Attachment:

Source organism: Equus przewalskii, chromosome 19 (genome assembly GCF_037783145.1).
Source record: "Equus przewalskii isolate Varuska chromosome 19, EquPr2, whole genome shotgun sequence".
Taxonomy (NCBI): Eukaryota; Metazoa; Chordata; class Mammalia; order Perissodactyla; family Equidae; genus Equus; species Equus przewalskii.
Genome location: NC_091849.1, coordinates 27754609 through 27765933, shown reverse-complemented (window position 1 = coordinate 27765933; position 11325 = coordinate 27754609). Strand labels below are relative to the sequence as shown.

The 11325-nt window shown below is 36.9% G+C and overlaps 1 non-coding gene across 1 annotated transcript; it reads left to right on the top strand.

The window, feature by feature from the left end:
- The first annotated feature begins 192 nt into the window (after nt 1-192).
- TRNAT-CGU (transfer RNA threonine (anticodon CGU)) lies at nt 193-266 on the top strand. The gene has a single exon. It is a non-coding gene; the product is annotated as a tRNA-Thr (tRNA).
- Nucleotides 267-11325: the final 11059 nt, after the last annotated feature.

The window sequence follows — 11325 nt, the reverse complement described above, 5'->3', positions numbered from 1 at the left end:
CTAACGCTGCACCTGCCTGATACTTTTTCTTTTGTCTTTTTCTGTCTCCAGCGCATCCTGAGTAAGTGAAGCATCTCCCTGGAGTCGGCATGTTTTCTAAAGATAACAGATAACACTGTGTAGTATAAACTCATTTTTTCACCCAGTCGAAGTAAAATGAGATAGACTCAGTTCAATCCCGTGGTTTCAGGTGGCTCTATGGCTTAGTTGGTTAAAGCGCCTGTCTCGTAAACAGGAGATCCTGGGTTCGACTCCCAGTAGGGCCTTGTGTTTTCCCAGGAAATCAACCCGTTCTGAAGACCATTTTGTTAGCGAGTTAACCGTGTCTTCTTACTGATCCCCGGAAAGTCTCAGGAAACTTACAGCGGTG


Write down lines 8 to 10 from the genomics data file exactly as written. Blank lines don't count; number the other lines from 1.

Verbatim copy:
- TRNAT-CGU (transfer RNA threonine (anticodon CGU)) lies at nt 193-266 on the top strand. The gene has a single exon. It is a non-coding gene; the product is annotated as a tRNA-Thr (tRNA).
- Nucleotides 267-11325: the final 11059 nt, after the last annotated feature.

The window sequence follows — 11325 nt, the reverse complement described above, 5'->3', positions numbered from 1 at the left end: